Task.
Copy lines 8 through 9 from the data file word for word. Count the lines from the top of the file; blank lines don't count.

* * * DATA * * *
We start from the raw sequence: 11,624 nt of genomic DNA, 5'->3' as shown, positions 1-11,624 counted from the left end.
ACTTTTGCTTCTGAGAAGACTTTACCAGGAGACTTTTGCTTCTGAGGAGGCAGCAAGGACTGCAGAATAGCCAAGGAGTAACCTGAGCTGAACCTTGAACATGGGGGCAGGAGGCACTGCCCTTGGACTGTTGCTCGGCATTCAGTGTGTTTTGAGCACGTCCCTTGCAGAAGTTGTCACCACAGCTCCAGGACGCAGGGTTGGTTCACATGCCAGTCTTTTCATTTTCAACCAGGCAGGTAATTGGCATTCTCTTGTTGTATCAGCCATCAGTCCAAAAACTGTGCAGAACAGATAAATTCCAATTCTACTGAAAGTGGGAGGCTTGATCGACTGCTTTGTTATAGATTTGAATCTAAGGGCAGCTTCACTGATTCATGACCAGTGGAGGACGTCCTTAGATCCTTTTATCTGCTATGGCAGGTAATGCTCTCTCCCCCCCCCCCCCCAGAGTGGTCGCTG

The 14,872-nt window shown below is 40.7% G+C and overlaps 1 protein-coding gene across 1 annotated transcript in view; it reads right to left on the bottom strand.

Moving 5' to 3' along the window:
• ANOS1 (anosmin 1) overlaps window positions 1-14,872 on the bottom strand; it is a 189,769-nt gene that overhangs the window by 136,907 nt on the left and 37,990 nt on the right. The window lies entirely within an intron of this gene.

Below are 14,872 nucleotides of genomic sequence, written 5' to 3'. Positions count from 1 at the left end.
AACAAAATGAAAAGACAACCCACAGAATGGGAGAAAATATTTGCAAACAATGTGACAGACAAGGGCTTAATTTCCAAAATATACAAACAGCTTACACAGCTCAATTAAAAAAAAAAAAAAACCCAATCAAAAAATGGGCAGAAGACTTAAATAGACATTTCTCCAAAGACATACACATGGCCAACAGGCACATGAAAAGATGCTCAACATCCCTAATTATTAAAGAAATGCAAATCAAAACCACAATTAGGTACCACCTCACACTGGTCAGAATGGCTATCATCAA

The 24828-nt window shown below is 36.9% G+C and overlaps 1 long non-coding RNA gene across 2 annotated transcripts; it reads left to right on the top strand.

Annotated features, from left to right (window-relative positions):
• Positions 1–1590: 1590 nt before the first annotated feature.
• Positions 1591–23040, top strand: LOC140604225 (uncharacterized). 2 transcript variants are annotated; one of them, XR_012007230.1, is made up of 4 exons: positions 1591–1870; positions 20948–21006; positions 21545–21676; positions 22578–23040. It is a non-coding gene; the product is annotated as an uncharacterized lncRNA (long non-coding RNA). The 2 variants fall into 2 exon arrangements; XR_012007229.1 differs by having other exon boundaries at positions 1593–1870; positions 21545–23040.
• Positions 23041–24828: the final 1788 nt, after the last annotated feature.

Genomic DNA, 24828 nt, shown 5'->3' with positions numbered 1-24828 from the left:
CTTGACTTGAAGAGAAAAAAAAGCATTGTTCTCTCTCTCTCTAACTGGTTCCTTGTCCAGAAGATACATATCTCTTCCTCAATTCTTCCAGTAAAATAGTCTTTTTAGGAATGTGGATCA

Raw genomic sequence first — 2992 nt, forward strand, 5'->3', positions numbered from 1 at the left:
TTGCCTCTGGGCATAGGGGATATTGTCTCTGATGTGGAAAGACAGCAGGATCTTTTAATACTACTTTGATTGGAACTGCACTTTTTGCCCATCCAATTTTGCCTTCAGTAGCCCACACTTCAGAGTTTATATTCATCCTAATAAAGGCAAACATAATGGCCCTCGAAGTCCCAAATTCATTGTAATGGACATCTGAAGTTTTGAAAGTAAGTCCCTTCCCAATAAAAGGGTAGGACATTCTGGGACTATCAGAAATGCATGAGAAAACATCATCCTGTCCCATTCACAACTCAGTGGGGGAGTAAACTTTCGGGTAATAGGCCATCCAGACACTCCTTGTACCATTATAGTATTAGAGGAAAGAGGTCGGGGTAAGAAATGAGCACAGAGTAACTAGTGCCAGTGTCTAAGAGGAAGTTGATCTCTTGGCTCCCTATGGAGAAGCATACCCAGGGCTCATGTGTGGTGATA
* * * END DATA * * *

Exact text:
The 24828-nt window shown below is 36.9% G+C and overlaps 1 long non-coding RNA gene across 2 annotated transcripts; it reads left to right on the top strand.

Annotated features, from left to right (window-relative positions):